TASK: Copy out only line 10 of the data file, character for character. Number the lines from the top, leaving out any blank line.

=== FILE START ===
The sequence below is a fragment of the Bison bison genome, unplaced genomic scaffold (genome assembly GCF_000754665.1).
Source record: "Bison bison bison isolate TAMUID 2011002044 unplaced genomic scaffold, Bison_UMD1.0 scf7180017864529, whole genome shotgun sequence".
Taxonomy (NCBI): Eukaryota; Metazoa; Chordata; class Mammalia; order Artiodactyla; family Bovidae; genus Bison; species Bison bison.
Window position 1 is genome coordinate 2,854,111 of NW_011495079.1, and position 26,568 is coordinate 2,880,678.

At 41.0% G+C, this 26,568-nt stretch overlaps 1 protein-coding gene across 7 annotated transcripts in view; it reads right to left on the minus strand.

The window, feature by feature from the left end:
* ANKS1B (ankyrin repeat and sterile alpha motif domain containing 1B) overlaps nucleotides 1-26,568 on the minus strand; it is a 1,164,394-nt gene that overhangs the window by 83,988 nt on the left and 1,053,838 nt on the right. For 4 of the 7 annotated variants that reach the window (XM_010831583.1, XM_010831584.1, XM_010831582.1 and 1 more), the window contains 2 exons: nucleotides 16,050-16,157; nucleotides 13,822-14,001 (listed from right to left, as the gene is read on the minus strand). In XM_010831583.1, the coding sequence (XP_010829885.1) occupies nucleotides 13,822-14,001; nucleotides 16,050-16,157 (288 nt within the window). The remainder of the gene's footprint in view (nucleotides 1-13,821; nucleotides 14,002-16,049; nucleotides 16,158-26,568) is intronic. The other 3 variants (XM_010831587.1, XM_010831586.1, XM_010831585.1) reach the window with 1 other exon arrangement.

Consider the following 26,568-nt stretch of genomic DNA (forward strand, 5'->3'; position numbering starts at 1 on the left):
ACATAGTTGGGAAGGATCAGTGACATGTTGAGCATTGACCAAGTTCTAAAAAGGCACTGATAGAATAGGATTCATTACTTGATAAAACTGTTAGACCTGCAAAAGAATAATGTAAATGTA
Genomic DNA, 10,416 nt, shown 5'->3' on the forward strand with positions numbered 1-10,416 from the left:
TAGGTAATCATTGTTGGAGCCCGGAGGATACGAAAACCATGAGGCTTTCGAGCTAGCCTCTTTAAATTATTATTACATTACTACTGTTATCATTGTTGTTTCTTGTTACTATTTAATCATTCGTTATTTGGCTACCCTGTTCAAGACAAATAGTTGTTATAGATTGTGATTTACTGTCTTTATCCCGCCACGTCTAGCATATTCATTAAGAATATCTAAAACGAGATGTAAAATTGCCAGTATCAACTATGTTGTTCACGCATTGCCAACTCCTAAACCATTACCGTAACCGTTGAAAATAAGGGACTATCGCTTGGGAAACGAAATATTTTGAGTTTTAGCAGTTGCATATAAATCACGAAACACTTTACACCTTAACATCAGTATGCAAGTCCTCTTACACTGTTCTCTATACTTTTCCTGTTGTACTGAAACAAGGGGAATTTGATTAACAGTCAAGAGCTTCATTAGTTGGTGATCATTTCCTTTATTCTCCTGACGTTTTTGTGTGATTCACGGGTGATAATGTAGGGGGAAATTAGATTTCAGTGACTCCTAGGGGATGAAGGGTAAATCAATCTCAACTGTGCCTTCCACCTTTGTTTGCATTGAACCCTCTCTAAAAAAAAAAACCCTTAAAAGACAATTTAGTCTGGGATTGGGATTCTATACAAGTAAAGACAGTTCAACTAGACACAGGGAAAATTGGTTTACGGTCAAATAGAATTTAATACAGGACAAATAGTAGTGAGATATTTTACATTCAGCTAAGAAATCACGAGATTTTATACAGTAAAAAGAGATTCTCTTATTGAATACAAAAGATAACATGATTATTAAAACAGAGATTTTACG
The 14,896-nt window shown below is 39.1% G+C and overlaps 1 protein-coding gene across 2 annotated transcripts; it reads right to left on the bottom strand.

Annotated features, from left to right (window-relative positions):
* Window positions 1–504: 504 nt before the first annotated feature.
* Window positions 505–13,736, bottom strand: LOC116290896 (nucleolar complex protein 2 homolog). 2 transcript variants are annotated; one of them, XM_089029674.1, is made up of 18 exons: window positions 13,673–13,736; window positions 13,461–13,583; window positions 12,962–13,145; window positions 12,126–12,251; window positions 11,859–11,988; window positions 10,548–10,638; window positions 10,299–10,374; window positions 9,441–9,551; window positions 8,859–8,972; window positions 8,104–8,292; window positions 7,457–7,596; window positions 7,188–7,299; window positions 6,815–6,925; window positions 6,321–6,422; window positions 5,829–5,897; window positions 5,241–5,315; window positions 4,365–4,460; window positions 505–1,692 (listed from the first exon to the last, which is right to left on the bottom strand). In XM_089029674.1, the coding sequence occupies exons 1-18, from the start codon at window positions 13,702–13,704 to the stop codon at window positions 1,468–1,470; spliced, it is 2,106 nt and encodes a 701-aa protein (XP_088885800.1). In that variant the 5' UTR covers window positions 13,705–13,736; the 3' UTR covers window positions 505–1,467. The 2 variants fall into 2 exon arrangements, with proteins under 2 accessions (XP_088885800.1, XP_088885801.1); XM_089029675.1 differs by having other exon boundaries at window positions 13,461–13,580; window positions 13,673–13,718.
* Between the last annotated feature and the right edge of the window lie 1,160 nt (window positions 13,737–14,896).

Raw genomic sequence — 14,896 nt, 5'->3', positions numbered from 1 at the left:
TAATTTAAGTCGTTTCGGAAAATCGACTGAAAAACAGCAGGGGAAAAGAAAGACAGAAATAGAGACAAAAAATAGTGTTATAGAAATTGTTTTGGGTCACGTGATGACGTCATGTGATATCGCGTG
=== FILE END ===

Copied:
Genomic DNA, 10,416 nt, shown 5'->3' on the forward strand with positions numbered 1-10,416 from the left: